By Dec. 23, the IRS had further reduced its unprocessed backlog of individual returns to about 400,000.
“Taxpayers and tax professionals experienced more misery in 2022," the report said. “The good news is that since the close of the 2022 filing season, the IRS has made considerable progress in reducing the volume of unprocessed returns and correspondence.”
One reason for the optimism is the infusion of billions from the Democratic-powered legislation signed into law this summer. It is meant to help rebuild an agency that hadn’t seen additional funding in decades. House Republicans, however, want to rescind the money, saying it would bankroll an army of 87,000 auditors who will harass middle-class taxpayers rather than help them — claims that are generally alarmist and misleading.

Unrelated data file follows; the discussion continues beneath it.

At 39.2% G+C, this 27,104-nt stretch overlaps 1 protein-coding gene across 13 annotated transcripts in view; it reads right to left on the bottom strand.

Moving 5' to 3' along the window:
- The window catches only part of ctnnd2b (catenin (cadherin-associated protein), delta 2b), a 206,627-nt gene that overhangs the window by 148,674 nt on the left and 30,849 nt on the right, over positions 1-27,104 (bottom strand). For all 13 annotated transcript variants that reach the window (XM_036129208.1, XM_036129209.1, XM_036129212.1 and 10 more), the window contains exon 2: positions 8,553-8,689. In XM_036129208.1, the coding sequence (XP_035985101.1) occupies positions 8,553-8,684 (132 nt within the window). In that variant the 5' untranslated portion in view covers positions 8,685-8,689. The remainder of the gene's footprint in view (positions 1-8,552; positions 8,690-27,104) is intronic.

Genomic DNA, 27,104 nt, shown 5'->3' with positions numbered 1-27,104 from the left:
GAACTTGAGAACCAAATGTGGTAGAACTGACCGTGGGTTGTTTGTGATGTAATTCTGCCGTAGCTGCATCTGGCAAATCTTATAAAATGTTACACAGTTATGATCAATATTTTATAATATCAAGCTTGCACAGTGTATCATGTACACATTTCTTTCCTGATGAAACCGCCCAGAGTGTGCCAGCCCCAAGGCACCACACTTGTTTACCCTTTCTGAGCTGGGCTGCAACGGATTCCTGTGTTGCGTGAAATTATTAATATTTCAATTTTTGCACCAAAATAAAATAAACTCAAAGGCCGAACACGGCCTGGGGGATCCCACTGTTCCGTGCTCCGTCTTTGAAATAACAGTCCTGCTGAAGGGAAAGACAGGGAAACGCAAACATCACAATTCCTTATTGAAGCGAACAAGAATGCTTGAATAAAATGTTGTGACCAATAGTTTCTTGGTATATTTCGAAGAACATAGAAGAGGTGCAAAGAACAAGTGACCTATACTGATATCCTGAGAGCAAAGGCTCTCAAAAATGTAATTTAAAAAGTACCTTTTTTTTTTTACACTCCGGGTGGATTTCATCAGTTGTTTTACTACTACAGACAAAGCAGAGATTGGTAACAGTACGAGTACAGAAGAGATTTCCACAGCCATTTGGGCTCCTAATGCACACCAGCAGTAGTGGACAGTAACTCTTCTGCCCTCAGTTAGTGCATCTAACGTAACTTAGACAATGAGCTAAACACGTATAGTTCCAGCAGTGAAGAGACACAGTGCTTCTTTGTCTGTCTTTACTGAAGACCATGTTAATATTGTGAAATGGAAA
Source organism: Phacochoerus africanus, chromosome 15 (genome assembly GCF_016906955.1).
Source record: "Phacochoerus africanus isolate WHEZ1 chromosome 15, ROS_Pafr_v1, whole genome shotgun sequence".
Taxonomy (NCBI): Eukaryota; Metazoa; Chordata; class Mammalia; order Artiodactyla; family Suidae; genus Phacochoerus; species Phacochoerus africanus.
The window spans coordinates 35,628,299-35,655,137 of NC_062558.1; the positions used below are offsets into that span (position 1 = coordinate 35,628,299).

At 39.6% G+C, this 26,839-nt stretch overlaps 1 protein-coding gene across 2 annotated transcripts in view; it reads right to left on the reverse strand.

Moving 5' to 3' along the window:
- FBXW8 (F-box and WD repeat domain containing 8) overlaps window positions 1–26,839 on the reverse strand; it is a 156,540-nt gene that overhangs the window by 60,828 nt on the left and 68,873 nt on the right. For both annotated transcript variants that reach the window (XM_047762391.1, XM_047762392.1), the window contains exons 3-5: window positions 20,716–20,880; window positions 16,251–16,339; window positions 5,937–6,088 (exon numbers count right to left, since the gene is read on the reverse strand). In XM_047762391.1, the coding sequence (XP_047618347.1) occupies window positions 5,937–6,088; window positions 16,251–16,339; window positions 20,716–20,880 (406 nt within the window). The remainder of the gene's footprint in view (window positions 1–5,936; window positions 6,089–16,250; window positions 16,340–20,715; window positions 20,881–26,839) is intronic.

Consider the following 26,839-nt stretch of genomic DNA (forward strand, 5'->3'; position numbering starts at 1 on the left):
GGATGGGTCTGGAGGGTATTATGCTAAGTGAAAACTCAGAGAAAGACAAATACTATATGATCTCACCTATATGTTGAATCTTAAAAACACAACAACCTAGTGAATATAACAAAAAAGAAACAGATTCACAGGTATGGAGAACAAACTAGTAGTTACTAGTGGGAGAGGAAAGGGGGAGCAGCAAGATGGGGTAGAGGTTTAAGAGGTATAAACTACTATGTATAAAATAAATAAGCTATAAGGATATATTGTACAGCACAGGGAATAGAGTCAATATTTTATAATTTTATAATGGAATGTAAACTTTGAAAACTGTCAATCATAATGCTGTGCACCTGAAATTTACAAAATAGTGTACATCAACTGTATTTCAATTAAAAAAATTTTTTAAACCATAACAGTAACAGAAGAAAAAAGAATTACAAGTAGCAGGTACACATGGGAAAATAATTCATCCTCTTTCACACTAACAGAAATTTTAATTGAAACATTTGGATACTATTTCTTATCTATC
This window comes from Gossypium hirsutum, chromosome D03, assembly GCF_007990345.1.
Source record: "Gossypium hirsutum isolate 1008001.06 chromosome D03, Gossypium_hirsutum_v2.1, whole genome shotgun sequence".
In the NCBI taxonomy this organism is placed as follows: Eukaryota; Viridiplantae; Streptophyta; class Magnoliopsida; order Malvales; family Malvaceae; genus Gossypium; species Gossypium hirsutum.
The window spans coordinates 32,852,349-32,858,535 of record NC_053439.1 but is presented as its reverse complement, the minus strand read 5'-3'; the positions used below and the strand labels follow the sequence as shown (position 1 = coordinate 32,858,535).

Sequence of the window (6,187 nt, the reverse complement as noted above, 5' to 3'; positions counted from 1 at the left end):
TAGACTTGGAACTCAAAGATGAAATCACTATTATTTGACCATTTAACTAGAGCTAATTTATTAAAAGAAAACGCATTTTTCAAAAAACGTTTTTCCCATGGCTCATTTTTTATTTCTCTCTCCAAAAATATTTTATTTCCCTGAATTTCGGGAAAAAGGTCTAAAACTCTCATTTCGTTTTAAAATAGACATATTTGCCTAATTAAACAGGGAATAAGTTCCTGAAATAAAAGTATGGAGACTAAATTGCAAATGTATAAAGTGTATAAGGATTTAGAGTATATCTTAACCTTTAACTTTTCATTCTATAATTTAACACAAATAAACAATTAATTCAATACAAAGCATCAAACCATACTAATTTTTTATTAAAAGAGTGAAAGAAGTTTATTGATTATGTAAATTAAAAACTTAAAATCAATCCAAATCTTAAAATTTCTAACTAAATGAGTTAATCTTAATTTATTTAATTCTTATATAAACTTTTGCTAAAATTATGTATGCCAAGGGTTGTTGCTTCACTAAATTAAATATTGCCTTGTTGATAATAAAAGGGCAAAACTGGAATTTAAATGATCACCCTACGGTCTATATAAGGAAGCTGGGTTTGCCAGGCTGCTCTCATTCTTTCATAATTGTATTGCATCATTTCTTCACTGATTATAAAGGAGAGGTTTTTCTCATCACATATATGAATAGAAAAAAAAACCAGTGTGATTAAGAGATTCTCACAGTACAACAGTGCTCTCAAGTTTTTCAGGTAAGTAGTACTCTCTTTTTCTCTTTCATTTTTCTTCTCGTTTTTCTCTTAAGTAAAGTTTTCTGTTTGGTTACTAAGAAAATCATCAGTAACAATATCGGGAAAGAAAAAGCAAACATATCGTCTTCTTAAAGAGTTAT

Another boon to the agency is that IRS officials used direct hiring authority to most recently add 5,000 customer service representatives who were trained in taxpayer rights and technical account management issues.
“We have been unable to provide the help that IRS employees want to give and that the nation’s taxpayers deserve,” then-Commissioner Chuck Rettig said at the time of the October hiring announcement, “but help is on the way for taxpayers.”
Shortly after the new money was secured, Treasury Secretary Janet Yellen directed the IRS to develop a plan within six months outlining how the tax agency would overhaul its technology, customer service and hiring processes.
That report is due in the coming weeks.
Looking forward to the 2023 filing season, Collins' report said the IRS will be starting "in much better shape than the last two years.”
Deputy Treasury Secretary Wally Adeyemo said in a statement that the additional resources “will enable the IRS to provide better service this filing season so taxpayers can get issues resolved and phone calls answered" so they have the information “they need to file an accurate return.”